3) See Elliot Benjamin (2022), Ukraine/Russia: Realist Vs. Idealist,; see the following two Chomsky videos on YouTube: "Noam Chomsky FULL INTERVIEW: on Ukraine, Brexit and "the most dangerous time in world history" and "Noam Chomsky: on the Russia-Ukraine War"; and see a transcripted version of a third Chomsky interview "Noam Chomsky, Jeremy Scahill on the Russia-Ukraine War" at

4) See Joseph Dillard (2022), Is Putin Red and the West Green?,, Elliot Benjamin (2022), Ukraine, Russia, and Peace: A Response to Dillard Through the Perspective of Vanden Heuvel., and see the exchange of comments between Dillard and myself on our various Russia/Ukraine essays [1].

5) See Joseph Dillard (2022), Why We Are Losing the War With Russia.; and see Dillard's comments on his essays in his various exchanges with Reynolds [1].

6) See the New York Times article by Marc Santora & Roger Cohen (2022), Momentum in Ukraine Is Shifting in Russia's Favor,; and see John Leicester & Hanna Arhirova (2022), Russia Claims Advances in Ukraine Amid Fierce Fighting,; Christopher Miller (2022), "They Are Carpet-Bombing Us": Ukrainian Troops Are Getting Pounded As They Await Heavy Weapons From the West,; and Pavel Polityuk & Max Hunder (2022), Russia Takes Most of Sievierodonetsk City in Eastern Ukraine,

7) See Joseph R. Biden (2022), President Biden: What America Will and Will Not Do in Ukraine,; and Politico (2022), U.K. Seeks U.S. Approval to Send Rocket Systems to Ukraine,

8) See Richard Haass (2022), A Ukraine Strategy For the Long Haul: The West Needs a Policy to Manage a War that Will Go On,; and Colleen Barry & Yuras Karmanau (2022), Ukraine Fears a Long War Might Cause West to Lost Interest,

9) See Angela Stent (2022), The West Vs. the Rest: Welcome to the 21st Century Cold War,

10) See John Bacon & Jorge L. Ortiz (2022), War Will Cost Russia 15 Years of Economic Gains; UN Says “Global Cost-of-Living Crisis”Worsening: Live Updates,

11) See for example Reuters (2022), Tasty Name But No Big Mac: Russia Opens Rebranded McDonald's Restaurants,

12) See Natasha Bertrand & Alex Marquardt (2022), US Seeks Full Reset With Saudi Arabia, Effectively Moving On From the Murder of Jamal Khashoggi,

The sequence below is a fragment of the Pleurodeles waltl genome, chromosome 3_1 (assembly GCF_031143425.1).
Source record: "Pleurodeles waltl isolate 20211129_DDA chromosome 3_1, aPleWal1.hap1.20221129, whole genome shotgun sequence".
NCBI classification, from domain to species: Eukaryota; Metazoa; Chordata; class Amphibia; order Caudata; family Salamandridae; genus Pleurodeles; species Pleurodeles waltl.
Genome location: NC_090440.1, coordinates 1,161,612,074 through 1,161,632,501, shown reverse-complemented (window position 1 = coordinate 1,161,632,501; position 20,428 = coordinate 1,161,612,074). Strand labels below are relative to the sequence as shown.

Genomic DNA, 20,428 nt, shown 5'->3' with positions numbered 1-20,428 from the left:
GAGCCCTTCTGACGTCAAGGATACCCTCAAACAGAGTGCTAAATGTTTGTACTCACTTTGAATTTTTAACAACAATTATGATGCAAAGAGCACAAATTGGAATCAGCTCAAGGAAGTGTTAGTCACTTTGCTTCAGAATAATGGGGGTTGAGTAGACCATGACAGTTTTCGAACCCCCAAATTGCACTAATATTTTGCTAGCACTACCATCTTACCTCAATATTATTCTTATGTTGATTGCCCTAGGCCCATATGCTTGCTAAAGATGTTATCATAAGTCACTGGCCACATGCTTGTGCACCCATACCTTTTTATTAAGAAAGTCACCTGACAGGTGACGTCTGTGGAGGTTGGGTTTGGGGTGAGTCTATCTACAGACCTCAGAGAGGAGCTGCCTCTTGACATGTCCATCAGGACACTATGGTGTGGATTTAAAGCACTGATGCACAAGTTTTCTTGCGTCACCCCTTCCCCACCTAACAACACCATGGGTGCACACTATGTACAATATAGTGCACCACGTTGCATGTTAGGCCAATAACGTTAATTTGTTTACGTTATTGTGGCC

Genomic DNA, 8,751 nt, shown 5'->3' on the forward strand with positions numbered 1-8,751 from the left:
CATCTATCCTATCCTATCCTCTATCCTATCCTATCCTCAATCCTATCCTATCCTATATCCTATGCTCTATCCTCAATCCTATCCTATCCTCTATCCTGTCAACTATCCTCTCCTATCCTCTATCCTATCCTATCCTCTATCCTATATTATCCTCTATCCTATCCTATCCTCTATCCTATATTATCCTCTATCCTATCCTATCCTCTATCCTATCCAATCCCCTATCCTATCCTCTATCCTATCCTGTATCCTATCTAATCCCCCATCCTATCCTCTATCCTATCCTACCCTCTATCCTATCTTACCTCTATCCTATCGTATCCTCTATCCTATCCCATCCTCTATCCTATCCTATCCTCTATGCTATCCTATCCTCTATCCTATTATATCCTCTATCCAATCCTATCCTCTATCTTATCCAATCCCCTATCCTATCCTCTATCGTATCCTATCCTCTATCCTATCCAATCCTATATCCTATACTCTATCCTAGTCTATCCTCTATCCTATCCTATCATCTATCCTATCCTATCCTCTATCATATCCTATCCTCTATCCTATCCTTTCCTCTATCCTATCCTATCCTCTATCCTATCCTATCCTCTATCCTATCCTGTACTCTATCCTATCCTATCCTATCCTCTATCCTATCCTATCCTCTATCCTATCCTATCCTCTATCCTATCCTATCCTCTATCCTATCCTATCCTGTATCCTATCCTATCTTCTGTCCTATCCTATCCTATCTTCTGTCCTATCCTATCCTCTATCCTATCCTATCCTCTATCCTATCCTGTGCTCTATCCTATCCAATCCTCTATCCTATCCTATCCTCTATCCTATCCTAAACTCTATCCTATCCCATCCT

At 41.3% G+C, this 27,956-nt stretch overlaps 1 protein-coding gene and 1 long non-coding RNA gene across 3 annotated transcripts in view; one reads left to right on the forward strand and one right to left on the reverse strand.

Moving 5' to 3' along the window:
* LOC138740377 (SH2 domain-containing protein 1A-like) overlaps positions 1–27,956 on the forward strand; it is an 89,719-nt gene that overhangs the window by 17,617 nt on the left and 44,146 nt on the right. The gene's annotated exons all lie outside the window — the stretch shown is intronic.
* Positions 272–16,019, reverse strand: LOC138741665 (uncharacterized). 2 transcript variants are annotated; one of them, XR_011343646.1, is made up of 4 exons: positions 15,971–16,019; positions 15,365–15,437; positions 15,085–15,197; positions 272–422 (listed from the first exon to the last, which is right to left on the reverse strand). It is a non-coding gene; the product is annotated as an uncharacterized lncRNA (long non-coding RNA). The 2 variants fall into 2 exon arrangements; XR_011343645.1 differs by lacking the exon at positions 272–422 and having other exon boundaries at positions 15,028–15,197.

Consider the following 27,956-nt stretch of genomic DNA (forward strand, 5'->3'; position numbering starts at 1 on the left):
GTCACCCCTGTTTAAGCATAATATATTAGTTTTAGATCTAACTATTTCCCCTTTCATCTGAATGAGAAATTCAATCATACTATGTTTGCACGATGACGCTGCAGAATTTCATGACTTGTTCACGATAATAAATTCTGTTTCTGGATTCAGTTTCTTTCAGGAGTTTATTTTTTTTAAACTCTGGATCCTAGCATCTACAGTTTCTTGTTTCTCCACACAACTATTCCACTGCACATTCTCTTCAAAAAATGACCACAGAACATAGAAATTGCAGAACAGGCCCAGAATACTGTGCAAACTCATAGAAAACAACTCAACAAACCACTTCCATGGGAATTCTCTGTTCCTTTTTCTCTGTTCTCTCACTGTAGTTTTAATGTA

13) See Brad Reynolds' many extended comments on the Integral World Russia/Ukraine essays by Dillard, Meyerhoff, and myself for a good illustration of the idealist perspective [1].

14) See my essay in [2] and the comments on the essay. As one might readily surmise, the Integral World commentator who accused me of being a Putin defender was Brad Reynolds.

15) See Daniel R. Depetris & Rajan Menon (2022), Opinion: The U.S. Can't Force the Rest of the World to Support Ukraine. Here's Why,; and Dina Smeltz & Lily Wojtowics (2022), Russians Think They're Engaged in a Heroic Struggle With the West,

16) See Frank Visser (2022), Is Putin the New Tsar? Stephne Kotkin on the Ukraine Crisis,

17) See Mark Episkopos (2022), Putin Invokes Peter the Great as Russia Prepares for Long War,

18) See Mick Krever (2022), Amnesty Accuses Russia of War Crimes in Kharkiv,; Lauren Frias (2022), 900 Bodies Have Been Discovered Thus Far in Mass Graves Surrounding Kyliv Zelenskyy Says,; and Arpan Jai, Joe Middleton, & Thomas Kingsley (2022), Ukraine News—Live: Russia Using Weapons of Mass Destruction," Finland Says,

19) See Ajeet Kumar (2022), NATO Chief Doesn't Foresee Any Russian Retaliating Against US Weapons Aid to Ukraine Advanced Weapons,

20) See Jim Sciutto, Natasha Bertrand, & Alex Marquardt (2022), US Preparing to Approve Advanced Long-Range rocket System for Ukraine as Russian TV Host Warns of Crossing a “Red Line.”,

21) See Brad Lendon (2022), China Blasts US “Bully,”Says It Will “Fight To The End”for Taiwan,; and Michael Goodwin (2022), Joe Biden's Loose Lips Could Sink Ships,

22) See Jeff Meyerhoff (2022), A Context for Survival: The US, Russia and Ukraine,